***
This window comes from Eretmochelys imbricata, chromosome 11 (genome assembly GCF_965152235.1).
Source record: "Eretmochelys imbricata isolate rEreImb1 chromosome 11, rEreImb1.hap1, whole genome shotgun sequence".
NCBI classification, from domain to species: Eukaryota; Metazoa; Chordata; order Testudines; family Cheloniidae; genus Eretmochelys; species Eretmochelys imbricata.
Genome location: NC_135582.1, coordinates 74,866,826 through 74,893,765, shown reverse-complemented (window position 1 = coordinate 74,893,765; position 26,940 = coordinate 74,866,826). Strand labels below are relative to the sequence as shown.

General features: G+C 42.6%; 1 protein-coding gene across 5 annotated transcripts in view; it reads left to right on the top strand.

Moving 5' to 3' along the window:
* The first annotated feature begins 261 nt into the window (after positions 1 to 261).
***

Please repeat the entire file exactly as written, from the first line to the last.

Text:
This window comes from Eretmochelys imbricata, chromosome 11 (genome assembly GCF_965152235.1).
Source record: "Eretmochelys imbricata isolate rEreImb1 chromosome 11, rEreImb1.hap1, whole genome shotgun sequence".
NCBI classification, from domain to species: Eukaryota; Metazoa; Chordata; order Testudines; family Cheloniidae; genus Eretmochelys; species Eretmochelys imbricata.
Genome location: NC_135582.1, coordinates 74,866,826 through 74,893,765, shown reverse-complemented (window position 1 = coordinate 74,893,765; position 26,940 = coordinate 74,866,826). Strand labels below are relative to the sequence as shown.

General features: G+C 42.6%; 1 protein-coding gene across 5 annotated transcripts in view; it reads left to right on the top strand.

Moving 5' to 3' along the window:
* The first annotated feature begins 261 nt into the window (after positions 1 to 261).